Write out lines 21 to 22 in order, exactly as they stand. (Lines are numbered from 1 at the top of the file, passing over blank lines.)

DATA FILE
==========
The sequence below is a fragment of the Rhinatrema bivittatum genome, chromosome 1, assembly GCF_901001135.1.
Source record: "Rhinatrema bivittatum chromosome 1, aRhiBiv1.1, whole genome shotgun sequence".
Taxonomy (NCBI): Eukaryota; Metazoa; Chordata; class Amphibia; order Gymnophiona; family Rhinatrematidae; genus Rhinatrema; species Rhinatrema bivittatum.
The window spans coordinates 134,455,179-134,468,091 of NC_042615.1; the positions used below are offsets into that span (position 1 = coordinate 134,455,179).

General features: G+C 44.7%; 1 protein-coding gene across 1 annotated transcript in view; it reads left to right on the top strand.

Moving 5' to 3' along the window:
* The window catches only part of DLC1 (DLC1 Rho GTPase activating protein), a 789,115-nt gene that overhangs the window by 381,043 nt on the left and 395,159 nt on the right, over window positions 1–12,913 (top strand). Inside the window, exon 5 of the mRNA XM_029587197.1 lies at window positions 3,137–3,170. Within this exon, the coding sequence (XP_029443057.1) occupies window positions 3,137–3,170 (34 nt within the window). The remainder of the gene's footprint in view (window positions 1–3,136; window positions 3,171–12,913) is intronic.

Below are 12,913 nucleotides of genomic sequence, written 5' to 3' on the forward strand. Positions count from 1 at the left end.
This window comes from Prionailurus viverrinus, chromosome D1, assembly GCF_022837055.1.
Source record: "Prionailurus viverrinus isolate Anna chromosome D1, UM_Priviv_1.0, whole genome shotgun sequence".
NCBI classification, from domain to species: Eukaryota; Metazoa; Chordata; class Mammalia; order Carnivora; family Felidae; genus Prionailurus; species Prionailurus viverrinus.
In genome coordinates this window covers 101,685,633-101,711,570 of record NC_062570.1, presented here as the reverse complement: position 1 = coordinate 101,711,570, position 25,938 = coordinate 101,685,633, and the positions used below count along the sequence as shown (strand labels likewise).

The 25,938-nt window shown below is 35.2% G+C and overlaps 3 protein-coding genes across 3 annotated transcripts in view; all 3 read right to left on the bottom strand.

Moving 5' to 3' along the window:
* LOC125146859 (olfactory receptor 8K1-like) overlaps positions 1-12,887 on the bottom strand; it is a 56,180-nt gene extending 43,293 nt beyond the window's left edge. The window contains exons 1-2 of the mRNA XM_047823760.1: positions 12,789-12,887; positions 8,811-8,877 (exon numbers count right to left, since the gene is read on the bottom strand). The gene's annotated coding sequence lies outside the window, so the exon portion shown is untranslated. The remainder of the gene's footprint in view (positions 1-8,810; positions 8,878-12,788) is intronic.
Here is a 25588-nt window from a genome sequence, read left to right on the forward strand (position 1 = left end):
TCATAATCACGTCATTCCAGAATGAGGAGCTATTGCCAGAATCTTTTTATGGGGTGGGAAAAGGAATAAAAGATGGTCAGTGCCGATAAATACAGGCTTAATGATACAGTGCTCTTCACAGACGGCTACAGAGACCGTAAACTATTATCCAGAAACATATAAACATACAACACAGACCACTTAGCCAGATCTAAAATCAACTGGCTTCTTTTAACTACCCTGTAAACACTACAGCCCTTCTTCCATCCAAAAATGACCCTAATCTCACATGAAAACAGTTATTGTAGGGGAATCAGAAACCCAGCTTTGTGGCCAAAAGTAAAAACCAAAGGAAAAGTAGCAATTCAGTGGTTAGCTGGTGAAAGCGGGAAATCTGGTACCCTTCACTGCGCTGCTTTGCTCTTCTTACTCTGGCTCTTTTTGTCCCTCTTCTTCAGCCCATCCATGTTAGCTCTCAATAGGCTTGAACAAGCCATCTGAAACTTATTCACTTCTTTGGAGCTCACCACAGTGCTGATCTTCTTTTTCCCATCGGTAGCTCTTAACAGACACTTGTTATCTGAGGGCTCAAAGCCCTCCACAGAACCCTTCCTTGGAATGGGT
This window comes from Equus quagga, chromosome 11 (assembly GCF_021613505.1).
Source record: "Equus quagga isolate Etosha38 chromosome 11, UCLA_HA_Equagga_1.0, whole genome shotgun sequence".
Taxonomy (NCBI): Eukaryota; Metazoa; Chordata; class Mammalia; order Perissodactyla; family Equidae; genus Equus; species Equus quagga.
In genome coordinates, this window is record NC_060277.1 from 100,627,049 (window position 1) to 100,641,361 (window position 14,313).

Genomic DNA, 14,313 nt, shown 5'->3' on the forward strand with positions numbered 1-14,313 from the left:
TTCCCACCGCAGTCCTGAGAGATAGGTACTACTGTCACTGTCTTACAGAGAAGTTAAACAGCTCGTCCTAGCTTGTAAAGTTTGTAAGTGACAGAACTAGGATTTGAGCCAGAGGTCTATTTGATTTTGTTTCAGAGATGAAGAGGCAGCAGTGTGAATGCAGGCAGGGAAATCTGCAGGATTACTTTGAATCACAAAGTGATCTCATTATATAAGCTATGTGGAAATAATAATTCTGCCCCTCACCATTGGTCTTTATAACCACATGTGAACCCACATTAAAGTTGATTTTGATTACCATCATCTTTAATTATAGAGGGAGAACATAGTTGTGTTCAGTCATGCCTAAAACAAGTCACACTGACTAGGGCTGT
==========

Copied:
In genome coordinates, this window is record NC_060277.1 from 100,627,049 (window position 1) to 100,641,361 (window position 14,313).

Genomic DNA, 14,313 nt, shown 5'->3' on the forward strand with positions numbered 1-14,313 from the left: